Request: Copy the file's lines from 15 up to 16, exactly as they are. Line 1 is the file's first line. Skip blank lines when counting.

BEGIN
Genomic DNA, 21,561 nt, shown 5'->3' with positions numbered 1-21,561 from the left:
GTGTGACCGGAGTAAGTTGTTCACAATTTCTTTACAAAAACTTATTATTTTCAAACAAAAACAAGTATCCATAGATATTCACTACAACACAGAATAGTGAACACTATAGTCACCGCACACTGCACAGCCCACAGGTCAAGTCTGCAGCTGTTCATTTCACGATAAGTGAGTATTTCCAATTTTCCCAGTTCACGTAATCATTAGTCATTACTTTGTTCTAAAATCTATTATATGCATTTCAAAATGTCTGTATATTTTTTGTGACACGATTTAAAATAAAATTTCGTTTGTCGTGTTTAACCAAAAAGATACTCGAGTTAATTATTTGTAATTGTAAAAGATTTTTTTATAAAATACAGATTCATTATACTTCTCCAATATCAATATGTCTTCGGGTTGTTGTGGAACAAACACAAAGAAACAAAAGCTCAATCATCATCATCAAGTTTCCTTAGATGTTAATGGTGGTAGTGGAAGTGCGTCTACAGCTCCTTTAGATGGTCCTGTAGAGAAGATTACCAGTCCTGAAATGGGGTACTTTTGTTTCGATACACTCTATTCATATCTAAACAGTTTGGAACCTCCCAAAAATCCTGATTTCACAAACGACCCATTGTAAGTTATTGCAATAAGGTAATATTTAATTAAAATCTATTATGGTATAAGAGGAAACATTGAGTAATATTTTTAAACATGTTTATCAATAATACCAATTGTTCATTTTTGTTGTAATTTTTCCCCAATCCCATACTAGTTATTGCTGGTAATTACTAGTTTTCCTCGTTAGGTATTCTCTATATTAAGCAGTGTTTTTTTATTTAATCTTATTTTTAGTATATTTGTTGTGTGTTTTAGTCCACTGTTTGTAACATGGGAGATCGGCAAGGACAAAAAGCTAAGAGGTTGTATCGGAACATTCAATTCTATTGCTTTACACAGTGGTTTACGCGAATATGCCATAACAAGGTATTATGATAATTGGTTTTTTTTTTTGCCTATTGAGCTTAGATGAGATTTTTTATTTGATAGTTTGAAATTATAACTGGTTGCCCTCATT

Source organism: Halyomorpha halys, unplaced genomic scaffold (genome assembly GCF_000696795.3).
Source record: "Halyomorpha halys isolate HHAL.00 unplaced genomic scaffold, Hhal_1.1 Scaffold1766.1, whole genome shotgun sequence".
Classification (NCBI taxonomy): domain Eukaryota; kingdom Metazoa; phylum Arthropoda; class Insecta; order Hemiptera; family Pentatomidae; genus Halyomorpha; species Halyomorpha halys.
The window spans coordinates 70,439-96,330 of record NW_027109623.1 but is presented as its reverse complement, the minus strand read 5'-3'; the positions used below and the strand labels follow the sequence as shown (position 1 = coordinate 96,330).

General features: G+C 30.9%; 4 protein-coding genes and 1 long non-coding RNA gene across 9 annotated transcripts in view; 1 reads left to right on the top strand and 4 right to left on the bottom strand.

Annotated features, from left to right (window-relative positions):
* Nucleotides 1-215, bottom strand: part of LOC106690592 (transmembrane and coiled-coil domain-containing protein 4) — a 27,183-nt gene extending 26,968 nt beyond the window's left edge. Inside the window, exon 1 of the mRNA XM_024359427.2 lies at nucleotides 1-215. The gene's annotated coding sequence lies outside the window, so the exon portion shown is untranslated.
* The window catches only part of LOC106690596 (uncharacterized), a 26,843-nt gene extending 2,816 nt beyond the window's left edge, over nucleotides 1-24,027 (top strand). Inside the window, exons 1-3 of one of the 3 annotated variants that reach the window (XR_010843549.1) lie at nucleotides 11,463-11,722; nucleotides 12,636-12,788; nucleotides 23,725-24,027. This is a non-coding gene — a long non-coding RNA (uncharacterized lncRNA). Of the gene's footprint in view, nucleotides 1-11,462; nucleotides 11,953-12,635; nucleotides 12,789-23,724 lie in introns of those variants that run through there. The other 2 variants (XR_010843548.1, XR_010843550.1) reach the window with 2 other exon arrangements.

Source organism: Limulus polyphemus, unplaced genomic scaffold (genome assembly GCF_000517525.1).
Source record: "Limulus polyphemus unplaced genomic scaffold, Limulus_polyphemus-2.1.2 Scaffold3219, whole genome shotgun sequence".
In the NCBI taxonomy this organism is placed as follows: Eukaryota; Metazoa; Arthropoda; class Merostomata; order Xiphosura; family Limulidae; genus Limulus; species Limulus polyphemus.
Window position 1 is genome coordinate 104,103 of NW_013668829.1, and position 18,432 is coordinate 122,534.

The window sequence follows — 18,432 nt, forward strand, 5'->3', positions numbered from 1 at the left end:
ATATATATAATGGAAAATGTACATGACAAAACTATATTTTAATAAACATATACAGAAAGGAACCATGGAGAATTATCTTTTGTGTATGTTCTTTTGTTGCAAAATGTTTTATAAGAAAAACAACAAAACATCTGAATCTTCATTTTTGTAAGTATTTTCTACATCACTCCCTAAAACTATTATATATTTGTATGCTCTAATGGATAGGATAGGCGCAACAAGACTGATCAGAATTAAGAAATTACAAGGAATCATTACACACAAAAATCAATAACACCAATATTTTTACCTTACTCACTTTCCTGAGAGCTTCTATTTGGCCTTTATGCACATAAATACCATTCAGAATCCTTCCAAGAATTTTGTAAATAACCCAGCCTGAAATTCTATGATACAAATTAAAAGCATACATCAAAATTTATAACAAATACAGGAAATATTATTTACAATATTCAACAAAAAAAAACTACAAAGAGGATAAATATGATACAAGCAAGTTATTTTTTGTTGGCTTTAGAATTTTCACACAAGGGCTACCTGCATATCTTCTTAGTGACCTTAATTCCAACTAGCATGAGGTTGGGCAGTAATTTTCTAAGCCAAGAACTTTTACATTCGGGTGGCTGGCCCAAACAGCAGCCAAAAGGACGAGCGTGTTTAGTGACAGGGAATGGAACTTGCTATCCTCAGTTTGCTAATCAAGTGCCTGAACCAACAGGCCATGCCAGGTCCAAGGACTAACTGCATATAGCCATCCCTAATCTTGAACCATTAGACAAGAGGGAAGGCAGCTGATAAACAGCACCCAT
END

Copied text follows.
The window sequence follows — 18,432 nt, forward strand, 5'->3', positions numbered from 1 at the left end:
ATATATATAATGGAAAATGTACATGACAAAACTATATTTTAATAAACATATACAGAAAGGAACCATGGAGAATTATCTTTTGTGTATGTTCTTTTGTTGCAAAATGTTTTATAAGAAAAACAACAAAACATCTGAATCTTCATTTTTGTAAGTATTTTCTACATCACTCCCTAAAACTATTATATATTTGTATGCTCTAATGGATAGGATAGGCGCAACAAGACTGATCAGAATTAAGAAATTACAAGGAATCATTACACACAAAAATCAATAACACCAATATTTTTACCTTACTCACTTTCCTGAGAGCTTCTATTTGGCCTTTATGCACATAAATACCATTCAGAATCCTTCCAAGAATTTTGTAAATAACCCAGCCTGAAATTCTATGATACAAATTAAAAGCATACATCAAAATTTATAACAAATACAGGAAATATTATTTACAATATTCAACAAAAAAAAACTACAAAGAGGATAAATATGATACAAGCAAGTTATTTTTTGTTGGCTTTAGAATTTTCACACAAGGGCTACCTGCATATCTTCTTAGTGACCTTAATTCCAACTAGCATGAGGTTGGGCAGTAATTTTCTAAGCCAAGAACTTTTACATTCGGGTGGCTGGCCCAAACAGCAGCCAAAAGGACGAGCGTGTTTAGTGACAGGGAATGGAACTTGCTATCCTCAGTTTGCTAATCAAGTGCCTGAACCAACAGGCCATGCCAGGTCCAAGGACTAACTGCATATAGCCATCCCTAATCTTGAACCATTAGACAAGAGGGAAGGCAGCTGATAAACAGCACCCAT